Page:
In a small clinical study that was conducted in 2015, researchers studied the effects of combining alcohol with THC. 19 people completed the study, all of whom were regular marijuana users.
Researchers gave some participants low-dose alcohol and other participants were given a placebo. Then all the participants inhaled vaporized low-dose or high-dose THC. Those who had alcohol prior to inhaling THC had higher peak THC levels than participants who had a placebo instead of alcohol. This was true regardless of how much THC they inhaled.
The size of the study makes it difficult to draw any firm conclusions, and a few other studies have failed to duplicate these results. Even so, it provides important insight into how an individual’s body may react when they combine the two substances.
It’s also important to note that different methods of taking THC affect the body differently. When weed is inhaled, THC is released into the bloodstream very quickly, but if it’s ingested in food or drink, it can take longer to feel its effects. Those who are sensitive to weed or who don’t have much experience using it may want to avoid mixing weed and alcohol, as they’re more likely to experience unpleasant side effects.
Warning Signs of a Bad Reaction to Mixing Weed and Alcohol
Because alcohol can make the high that comes from using marijuana stronger, those who mix the two may be more likely to experience “greening out.” Green outs happen when the body’s CB1 receptors, or the receptors that control the individual’s appetite, memory and bodily functions, become overwhelmed by too much marijuana. Symptoms tend to vary from one person to another, with the most common symptoms including:
- Paranoia and anxiety
- Lack of mobility or limbs feeling heavy
- Inability to focus
- Chills or sweats
- Increased heart rate
- Decreased judgment
- Nausea and vomiting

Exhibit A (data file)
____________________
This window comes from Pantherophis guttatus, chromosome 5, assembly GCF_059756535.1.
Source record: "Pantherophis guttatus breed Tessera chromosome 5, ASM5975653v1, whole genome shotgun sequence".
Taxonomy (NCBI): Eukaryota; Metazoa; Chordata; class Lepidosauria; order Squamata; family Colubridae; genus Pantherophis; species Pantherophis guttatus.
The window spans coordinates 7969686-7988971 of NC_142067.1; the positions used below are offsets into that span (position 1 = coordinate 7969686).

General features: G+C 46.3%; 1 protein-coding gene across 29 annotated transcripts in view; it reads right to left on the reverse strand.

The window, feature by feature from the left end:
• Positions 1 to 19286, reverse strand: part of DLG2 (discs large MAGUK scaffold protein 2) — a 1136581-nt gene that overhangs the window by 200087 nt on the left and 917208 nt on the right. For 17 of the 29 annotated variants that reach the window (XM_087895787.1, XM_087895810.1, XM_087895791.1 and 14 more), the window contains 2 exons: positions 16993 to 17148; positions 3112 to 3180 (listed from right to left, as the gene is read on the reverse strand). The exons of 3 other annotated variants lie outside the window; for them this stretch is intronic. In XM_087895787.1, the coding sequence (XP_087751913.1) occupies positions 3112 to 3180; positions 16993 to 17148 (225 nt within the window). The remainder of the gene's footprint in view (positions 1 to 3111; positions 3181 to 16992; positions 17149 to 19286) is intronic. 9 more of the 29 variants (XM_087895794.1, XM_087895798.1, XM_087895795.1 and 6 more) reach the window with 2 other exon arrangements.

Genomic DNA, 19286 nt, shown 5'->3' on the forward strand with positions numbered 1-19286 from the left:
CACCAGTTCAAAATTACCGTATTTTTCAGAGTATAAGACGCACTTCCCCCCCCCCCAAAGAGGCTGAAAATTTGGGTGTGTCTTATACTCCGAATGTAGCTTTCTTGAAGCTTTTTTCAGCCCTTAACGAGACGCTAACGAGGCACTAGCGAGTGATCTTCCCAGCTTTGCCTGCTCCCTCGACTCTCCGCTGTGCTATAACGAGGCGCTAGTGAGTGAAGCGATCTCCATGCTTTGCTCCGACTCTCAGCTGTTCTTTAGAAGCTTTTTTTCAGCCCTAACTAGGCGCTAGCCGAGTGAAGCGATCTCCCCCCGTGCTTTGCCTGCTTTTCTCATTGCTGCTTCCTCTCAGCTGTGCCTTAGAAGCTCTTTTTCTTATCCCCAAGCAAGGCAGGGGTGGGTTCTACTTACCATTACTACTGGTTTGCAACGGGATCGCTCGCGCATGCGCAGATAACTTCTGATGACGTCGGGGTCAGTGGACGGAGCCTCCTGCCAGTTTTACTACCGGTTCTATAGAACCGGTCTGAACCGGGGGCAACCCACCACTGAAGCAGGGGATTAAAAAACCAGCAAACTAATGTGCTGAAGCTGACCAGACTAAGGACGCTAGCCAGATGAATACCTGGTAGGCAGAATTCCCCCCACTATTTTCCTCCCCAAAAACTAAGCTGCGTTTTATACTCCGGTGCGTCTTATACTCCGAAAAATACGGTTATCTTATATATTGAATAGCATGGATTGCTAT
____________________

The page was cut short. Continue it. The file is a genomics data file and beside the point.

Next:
Not everyone experiences green outs, and the symptoms an individual experiences depends entirely on their unique physiology, how experienced they are with using weed and how potent their weed was. In most cases, greening out after consuming weed by itself is unpleasant but not necessarily dangerous, and no deaths have ever been recorded. However, individuals who green out after consuming alcohol and weed may want to seek medical attention, especially if they have respiratory or cardiovascular conditions.
Another danger of mixing weed and alcohol is that because weed slows down the effects of alcohol, the individual may end up consuming far more than they otherwise would. In some people, weed acts as an antiemetic, meaning that it makes them less likely to vomit, impairing the body’s most effective way of getting rid of too much alcohol in the system. This can lead to alcohol poisoning, which can lead to death. Common signs of alcohol poisoning include:
- Slow or irregular breathing
- Pale or blue-tinged skin
- Low body temperature
Seeking Help for Addiction
Addiction is serious, and it’s important for individuals to know how to recognize the signs of addiction and dependence in themselves or their loved ones. For those who feel like they can’t function normally without one of these substances or who combine them on a regular basis for a stronger high, help is available.
At FHE, we specialize in treating all levels of addiction and dependence. Through counseling and innovative treatments, we help clients learn to deal with stressors in a healthy, productive way and train the brain to function properly without using marijuana and alcohol. To learn more about our program, contact one of our admission counselors by calling (866) 750-9829.